There is some debate about the ethics of employing interns. Is it fair of companies to take advantage of people, just because they can? Does it discriminate against younger people from less wealthy families? Should there be at least minimum wage or living wage paid? If there was a need for a salary, would it reduce or even eliminate internships?
To look at the issue from the other perspective, is an internship valuable to the individual?
The CV of someone directly out of education will, in all probability, have limited work experience. An Internship is one way of acquiring a credible addition.
Perhaps, more importantly, it has the potential to be a brilliant time. Knowing what work is actually like and to experience the disciplines and creativity close up cannot be found outside of an organisation.
This an opportunity to display what you say at, for example, an interview. You are committed, after all this was not remunerated, or if it was, at a low rate. You were there, you made contributions way I excess of the level expected, you were there on time and didn’t leave at the second of the end of the day; or did you?
Probably the best thing about starting something new is the rapid progress up the learning curve. You are being given the chance to absorb masses of learning. If you see this as exciting you will make the most of it.
Remember to note all of the extra you are taking in because it will help ‘sell’ you at the next interviews.
It may lead directly to a job
Sometimes, but definitely not always, the organisation will be adequately impressed with the Intern to offer substantive employment. Perhaps on a training scheme, but it certainly a compliment and worth shouting about.
Knowing the company is an advantage but do remember there are others and you may still like to look around and not just take the first offer made.
Despite all of the research and thought, sometimes people go into the wrong job or even career. We cannot know what it will be like until we do it.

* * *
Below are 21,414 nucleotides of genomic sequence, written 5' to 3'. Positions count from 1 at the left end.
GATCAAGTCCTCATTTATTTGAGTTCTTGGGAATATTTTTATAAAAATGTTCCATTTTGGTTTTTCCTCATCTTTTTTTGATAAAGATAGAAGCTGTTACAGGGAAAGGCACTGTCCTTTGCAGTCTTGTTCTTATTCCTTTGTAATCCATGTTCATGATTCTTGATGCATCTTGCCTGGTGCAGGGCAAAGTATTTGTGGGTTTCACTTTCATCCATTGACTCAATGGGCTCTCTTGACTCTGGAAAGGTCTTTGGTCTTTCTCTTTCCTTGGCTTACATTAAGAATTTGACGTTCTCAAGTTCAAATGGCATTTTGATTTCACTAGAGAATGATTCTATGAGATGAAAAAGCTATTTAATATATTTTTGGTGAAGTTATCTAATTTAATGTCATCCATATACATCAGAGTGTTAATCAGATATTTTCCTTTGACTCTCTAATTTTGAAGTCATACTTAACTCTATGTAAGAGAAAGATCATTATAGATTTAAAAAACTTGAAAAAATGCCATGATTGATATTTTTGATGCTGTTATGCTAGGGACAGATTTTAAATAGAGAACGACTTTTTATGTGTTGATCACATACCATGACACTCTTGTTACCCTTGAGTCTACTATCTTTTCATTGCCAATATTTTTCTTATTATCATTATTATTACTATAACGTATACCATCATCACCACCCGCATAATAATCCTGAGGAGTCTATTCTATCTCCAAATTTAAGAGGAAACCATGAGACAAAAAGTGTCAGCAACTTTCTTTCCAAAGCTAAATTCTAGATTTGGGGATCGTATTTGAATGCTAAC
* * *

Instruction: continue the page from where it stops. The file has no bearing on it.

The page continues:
However, many people also don’t give themselves or the job long enough to know what it is really like. Our general advice is see a whole cycle, probably twelve months. It may be a training programme allows or requires movement around an organisation to see different departments or functions. This does give a great chance to learn, experience and decide on the immediate future.
But sometimes the original decision turns out not to be the right one for you. You have tried hard, given it enough time and made every effort but it isn’t working out as you hoped. It is a brave decision to try something else, but this whole site is predicated on intelligent and informed decision making. If you need to make a move, know to where you want to go and why. Making a change can be a positive, lurching aimlessly from one job to another may adversely impact on the medium to long-term future.
Dealing with knock-backs is fundamental, even in a job which is great. Nobody has a seamless and problem free career. Having issues isn’t the issue, how you deal with it is:
- Learn from every situation, even those in which you see yourself as blameless.
- Don’t become cynical. Nothing disappoints a manager than seeing a positive and vibrant person turning into a cynic, looking at life as if simultaneously sucking a lemon. Employers want people with a thirst for success, for helping colleagues and for achievement. There are people who think they are funny by being cryptic and sceptical, and maybe they do raise a smile, but they are also deciding their fate in regard to that company or promotion or being given interesting challenges
You may have read books which discuss your ‘personal brand’. Although this has become a bit of a cliché, it is true that you must be able to describe what makes you ‘You’, and how that differentiates you from other candidates:
- Are you brighter?
- Are you more flexible?
- Are you more experienced?
- Are you a better problem solver?
- Are you more energetic?
- Are you a natural team player?
- Do you have a drive to be the ‘best’?
- Are you totally committed to the career or role you are you pursuing?
- Do you have a specialism?
- Do you have a set of personal principles which are described and maintained?
When you leave an interview, will you have left a clear impression of an excellent candidate? This doesn’t mean you will inevitably get the job because there may be another person with even more experience or alignment with the role, but it does give you a great chance to represent yourself well.